The EU beet sugar industry is preparing for one of the biggest changes in its history: the end of production quotas on 1 October 2017. The end of quotas presents substantial opportunities for EU beet sugar manufacturers, in particular the possibility to produce more sugar for food use and to export without limits. To benefit from these openings, the EU beet sugar industry has worked hard to increase its competitiveness.
Nevertheless, the end of production quotas could put the sector under pressure. Competition will intensify, lower white sugar prices are possible, and isoglucose is expected to take an increased market share. Less competitive EU beet sugar manufacturers may struggle to survive in a harsher market environment. This could have consequences for the 28,000 direct workers and 137,000 farmers that depend on the sector, as well as for the vulnerable rural communities of which sugar factories are often the economic backbone. It is essential that policy-makers remain vigilant with regards to the future of the industry.
CEFS and EFFAT take this historic opportunity to make the following recommendations:
- Aid for private storage will be the only specific and defined instrument that remains to support the EU beet sugar industry after the end of production quotas. As such, it must be fit for purpose. The conditions of the activation of aid for private storage must be the object of particular attention in order to ensure that they are the most effective possible.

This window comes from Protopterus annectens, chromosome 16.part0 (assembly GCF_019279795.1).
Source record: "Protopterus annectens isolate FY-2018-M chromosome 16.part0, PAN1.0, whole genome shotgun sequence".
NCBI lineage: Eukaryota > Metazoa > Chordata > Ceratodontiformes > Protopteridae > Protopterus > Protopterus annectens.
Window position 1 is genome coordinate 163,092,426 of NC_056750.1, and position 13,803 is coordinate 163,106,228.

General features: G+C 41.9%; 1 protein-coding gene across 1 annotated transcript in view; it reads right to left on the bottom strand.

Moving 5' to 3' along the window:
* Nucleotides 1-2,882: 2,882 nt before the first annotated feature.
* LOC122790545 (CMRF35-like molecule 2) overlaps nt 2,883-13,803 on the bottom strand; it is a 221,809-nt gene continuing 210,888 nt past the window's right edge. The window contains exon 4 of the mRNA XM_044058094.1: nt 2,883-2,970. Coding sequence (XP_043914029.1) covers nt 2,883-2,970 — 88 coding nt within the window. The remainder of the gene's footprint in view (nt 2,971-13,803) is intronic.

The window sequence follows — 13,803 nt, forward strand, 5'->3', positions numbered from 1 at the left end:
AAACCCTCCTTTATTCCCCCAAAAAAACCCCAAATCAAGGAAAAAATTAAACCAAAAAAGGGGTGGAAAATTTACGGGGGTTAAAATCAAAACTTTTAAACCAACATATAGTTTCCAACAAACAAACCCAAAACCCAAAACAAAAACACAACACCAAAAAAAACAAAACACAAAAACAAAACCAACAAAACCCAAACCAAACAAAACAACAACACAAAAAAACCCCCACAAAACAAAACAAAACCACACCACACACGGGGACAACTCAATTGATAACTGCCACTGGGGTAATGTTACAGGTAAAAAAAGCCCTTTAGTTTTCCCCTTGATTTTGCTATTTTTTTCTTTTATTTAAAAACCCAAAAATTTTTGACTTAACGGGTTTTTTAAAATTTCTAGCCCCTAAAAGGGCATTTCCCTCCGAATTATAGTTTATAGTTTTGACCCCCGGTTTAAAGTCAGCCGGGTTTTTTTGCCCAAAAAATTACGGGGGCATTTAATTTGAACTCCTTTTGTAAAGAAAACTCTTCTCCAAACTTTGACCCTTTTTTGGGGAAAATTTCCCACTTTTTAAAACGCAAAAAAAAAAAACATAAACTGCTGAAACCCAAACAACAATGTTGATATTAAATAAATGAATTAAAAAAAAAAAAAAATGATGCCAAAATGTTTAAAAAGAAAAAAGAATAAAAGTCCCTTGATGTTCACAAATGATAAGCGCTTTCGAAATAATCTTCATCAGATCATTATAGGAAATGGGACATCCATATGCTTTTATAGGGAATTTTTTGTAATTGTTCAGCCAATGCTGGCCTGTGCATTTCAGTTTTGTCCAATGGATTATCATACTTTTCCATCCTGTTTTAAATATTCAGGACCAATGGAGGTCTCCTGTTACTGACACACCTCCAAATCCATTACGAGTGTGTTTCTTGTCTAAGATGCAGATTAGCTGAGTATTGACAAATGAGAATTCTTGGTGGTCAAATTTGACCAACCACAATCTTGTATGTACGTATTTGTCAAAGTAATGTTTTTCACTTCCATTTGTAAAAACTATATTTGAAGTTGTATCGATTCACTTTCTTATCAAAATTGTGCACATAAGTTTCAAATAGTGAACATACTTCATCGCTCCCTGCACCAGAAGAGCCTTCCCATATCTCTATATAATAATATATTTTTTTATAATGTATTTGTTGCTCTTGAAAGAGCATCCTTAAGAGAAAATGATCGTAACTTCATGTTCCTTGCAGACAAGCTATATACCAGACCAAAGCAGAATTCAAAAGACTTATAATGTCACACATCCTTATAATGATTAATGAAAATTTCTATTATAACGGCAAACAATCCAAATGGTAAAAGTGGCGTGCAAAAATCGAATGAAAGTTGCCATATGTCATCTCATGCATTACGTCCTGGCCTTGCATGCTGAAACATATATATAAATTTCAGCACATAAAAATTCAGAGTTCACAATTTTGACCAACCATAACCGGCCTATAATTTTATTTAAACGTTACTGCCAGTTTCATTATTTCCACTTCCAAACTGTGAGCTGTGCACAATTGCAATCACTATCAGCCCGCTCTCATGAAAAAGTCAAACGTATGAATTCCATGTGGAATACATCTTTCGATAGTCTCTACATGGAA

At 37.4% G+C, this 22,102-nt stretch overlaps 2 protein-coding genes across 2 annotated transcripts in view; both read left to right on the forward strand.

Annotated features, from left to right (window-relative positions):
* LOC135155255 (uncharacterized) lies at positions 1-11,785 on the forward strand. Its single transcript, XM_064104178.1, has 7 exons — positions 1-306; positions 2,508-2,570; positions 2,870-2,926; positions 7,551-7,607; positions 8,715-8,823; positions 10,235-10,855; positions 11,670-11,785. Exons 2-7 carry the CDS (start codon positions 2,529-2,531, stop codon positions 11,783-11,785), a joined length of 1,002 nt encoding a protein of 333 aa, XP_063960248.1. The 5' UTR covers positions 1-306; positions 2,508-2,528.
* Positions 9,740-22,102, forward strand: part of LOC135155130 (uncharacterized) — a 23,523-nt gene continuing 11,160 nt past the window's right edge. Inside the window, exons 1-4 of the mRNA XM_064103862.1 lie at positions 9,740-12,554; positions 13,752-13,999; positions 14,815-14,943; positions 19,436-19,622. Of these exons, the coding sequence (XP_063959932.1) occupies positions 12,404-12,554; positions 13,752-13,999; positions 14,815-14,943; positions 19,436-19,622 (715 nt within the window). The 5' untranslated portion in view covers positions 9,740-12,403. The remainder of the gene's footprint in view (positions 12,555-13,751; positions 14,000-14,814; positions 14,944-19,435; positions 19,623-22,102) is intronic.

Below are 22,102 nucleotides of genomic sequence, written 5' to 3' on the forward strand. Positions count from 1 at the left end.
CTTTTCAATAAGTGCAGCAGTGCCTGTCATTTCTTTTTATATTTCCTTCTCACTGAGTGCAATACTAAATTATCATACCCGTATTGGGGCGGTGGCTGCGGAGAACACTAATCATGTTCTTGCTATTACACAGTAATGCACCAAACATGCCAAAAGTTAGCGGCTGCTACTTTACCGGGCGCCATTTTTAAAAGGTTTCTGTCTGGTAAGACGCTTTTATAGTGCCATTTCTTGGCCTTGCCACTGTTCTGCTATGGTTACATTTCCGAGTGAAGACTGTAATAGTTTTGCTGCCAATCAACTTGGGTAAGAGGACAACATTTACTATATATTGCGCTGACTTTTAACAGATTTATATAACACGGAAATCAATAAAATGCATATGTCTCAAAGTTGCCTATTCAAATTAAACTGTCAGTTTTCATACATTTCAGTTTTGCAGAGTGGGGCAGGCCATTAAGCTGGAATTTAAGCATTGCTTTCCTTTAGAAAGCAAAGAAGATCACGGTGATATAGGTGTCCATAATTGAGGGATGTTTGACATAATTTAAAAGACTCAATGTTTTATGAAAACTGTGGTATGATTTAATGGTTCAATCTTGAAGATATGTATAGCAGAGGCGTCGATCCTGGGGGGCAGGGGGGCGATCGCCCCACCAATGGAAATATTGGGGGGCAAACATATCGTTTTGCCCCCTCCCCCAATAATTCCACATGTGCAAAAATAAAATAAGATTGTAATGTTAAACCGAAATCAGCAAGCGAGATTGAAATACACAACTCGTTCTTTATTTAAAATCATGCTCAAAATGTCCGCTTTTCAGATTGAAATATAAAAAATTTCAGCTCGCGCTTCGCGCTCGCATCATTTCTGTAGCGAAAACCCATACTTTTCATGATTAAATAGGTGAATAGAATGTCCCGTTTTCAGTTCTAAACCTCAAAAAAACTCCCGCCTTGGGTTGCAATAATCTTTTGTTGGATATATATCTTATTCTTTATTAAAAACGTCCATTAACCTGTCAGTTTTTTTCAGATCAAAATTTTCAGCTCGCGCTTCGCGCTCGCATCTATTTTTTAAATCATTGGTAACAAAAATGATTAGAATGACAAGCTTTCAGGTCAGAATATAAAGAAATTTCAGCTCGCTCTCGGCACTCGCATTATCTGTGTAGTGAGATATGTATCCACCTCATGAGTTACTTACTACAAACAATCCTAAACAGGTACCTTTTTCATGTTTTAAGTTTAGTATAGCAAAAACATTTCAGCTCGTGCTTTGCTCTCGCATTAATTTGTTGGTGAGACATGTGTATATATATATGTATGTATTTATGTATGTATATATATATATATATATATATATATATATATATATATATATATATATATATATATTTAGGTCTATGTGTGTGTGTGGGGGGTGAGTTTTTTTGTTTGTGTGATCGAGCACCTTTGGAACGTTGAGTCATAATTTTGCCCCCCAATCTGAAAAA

- In the event of unfavourable developments in the EU sugar market from 1 October 2017, redundancies may occur. The European Commission should explore the suitability of the different Structural and Investment Funds (ESI) in order to support workers and operators. It may be necessary to make exceptions regarding the criteria for the introduction of some of these funds.
- From 1 October 2017, EU beet sugar manufacturers will be obliged to notify both the selling price of their principal product (white sugar) and the purchase price of their primary input (sugar beet). This high degree of market transparency is not matched by transparency further down the supply chain. The European Commission should consider the recommendations of the Agricultural Markets Task Force to extend market transparency downstream to the users of sugar, to achieve a better picture of how value added is shared along the supply chain.
- Increased sugar exports will be crucial for the EU sugar industry after the end of quotas. The European Commission should promote EU sugar exports and challenge the arbitrary imposition of trade defence instruments by third country importers. The European Commission should exercise caution in its pursuit of trade liberalisation in the context of the EU’s free trade negotiations, specifically: where no level playing field exists, no market access concessions should take place. Finally, the European Commission should more assertively challenge the trade-distorting support policies of the major world sugar producers and exporters, both in the context of bilateral negotiations and in the WTO.